1. Make Use of Your German DictionaryYou’re always going to have more questions than answers, and a dictionary helps you make progress in this area and allows more spontaneity in your learning.
If you don't have your own, here are a few suggestions:
Langenscheidt language learning aids are high quality across the board.
If you want a challenge, the German standard dictionary “Duden” is for you. It’s universally respected and offers the definitive guide to past and current conventions relating to Rechtschreibung (orthography).
The Internet has many free websites which can help you on the road to fluency, including dict.cc (general accuracy, specificity and breadth of synonyms).
Google Translate can also be a useful tool, but refrain from relying on it too heavily. Google is frequently fallible and grammatically suspect, so you’ll need to check for errors along the way.
2. Use your German TextbookYou'll get a better idea of what remains to learn and what gaps still exist in your understanding of grammar and basic conversation.
3. Listen to German MusicWhether you love rock, reggae, rap, folk or fusion, there are German language artists waiting to fill up your music library and steal your heart.
Google around for artists in your preferred genre, get on YouTube and Spotify, see what you like and go from there.
Google radio stations in German cities for your preferred music genres and use their online streaming services.
Get artist recommendations from German music magazines like Spex. Many of them have music available on US iTunes and Amazon, or you can get adventurous and go through the process of downloading music internationally from MediaMarkt.de. [Remember – support the artists!]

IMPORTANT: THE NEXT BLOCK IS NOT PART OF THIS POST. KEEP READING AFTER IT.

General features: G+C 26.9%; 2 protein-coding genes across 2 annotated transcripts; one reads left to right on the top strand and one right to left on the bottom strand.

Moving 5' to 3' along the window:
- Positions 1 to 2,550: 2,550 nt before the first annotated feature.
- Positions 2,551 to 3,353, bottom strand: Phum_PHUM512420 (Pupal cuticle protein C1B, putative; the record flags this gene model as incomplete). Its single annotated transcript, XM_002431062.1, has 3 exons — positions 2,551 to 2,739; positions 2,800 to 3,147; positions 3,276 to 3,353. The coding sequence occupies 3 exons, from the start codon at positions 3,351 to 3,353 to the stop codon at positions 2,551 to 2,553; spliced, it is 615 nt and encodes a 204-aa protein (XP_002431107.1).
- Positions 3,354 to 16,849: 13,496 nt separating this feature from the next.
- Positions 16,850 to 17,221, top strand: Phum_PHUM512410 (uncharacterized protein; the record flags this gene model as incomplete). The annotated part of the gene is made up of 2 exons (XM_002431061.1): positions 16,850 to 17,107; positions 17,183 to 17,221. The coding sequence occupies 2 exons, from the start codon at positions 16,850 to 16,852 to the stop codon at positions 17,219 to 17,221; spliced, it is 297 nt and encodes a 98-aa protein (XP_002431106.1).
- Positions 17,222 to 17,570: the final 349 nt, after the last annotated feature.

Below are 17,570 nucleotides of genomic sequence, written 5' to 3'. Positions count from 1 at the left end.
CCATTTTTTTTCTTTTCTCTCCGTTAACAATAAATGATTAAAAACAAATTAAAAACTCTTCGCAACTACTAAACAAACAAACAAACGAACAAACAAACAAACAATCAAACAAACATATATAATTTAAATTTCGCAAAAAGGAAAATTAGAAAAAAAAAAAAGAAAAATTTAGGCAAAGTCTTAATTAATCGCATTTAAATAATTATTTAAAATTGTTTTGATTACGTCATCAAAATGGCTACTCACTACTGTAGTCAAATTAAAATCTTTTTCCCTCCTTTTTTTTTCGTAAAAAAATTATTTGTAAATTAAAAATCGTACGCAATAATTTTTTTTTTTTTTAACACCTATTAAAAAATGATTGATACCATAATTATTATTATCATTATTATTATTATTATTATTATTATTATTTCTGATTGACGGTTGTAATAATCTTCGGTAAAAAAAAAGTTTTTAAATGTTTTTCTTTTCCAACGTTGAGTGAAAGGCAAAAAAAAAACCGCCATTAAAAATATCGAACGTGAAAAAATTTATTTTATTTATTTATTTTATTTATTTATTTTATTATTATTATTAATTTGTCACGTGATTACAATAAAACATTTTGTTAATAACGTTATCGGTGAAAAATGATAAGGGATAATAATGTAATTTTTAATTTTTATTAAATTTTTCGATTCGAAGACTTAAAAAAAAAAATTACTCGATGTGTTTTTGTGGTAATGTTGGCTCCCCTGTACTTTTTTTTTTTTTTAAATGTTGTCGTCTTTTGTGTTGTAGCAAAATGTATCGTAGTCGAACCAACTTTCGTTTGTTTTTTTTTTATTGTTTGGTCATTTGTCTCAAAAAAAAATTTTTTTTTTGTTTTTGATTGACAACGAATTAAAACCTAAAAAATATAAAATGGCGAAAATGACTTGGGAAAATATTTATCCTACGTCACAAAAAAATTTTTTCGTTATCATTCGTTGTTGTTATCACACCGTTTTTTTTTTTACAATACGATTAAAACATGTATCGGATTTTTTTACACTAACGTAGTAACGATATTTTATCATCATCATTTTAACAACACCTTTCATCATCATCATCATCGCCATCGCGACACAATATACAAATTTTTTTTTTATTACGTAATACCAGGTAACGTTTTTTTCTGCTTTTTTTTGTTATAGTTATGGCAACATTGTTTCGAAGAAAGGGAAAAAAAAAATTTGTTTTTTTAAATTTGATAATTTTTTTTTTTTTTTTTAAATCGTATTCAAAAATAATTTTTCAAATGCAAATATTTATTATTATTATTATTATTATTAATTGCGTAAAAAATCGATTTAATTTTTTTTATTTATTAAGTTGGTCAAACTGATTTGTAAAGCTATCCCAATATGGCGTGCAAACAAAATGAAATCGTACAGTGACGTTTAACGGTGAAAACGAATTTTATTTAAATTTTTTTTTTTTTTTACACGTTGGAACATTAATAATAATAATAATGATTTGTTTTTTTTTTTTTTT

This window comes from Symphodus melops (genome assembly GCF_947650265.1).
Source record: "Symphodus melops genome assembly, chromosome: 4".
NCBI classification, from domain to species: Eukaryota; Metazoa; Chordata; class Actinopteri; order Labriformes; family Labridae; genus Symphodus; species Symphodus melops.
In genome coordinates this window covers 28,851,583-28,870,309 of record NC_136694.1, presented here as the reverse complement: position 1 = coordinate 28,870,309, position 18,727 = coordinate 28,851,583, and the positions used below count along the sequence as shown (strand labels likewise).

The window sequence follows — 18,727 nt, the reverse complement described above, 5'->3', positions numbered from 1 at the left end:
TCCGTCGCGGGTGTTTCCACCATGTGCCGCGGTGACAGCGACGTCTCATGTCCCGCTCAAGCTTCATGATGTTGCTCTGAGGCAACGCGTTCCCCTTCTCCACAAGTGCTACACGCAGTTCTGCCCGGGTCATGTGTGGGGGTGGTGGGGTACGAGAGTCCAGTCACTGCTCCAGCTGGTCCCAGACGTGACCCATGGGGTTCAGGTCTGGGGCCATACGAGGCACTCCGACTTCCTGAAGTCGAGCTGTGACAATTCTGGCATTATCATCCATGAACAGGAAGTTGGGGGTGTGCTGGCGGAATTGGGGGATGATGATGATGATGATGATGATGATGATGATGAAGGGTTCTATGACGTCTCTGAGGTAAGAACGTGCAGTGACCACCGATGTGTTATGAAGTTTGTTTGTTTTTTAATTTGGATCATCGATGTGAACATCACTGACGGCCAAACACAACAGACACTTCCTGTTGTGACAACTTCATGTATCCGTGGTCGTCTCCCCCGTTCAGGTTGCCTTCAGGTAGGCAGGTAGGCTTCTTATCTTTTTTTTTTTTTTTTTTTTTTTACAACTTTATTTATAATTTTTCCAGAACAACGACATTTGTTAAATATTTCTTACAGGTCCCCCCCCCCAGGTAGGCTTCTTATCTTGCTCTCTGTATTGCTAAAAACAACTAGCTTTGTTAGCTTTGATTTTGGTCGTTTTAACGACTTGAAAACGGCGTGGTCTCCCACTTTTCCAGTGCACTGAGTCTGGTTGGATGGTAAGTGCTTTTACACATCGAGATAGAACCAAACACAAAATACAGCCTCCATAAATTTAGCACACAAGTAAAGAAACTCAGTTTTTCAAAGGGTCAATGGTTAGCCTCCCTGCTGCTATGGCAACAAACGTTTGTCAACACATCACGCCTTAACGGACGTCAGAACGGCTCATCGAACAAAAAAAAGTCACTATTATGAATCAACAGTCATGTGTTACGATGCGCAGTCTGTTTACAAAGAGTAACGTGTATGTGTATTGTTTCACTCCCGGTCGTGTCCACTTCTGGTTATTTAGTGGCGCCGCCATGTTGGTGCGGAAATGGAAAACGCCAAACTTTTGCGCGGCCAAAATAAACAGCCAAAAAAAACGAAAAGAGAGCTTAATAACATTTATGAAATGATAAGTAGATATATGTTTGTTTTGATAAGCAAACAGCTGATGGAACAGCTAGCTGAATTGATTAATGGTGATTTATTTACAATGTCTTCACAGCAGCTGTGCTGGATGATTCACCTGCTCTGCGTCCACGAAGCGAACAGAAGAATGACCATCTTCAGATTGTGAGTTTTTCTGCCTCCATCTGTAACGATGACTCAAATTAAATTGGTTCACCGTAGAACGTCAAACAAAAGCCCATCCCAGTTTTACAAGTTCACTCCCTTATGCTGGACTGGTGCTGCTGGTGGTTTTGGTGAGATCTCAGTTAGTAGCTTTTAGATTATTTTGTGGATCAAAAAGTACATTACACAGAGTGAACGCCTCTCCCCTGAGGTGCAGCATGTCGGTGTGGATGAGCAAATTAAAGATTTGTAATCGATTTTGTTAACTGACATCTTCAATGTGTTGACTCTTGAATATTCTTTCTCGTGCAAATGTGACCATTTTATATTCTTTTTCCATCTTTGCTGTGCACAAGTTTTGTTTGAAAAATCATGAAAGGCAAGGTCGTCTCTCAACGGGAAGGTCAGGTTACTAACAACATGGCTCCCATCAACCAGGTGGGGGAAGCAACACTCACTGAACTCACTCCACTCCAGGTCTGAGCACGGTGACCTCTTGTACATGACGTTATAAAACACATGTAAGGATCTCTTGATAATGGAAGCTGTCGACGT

3. Learn German Music Videos [on FluentU]If you want to simplify the research and look-up process so that you can focus on learning, try out FluentU with its interactive captions – click on any word to see a definition, image, and examples. You can even see the word used in other videos. [I believe you need to subscribe for the amazing caption service. --rsb]
FluentU takes real-world videos like music videos, movie trailers, news, and inspiring talks, and turns them into German learning lessons. [Maybe you've noticed that I've recently posted quite a few of the items I've found on Deutsch-heute. --rsb]
One of FluentU’s features is
5. Read German Children’s BooksYou may like a reminder that I run a German library service. You can check all of the books you see on the shelves out from our classroom! --rsb They are charming and fun – plus you’ll gain cultural insights by learning the stories which Germans experience as kids. Some, like the Grimms Märchen (Grimm’s fairy tales) you may be familiar with in their English versions.
Others are German translations of English stories, like the classic “Die kleine Raupe Nimmersatt“ (“The Very Hungry Caterpillar”).
6. Read German Translations of English booksGet your hand on one of the “Harry Potter” books for instance. I'm afraid many of my own favorite titles have walked away in recent years . . .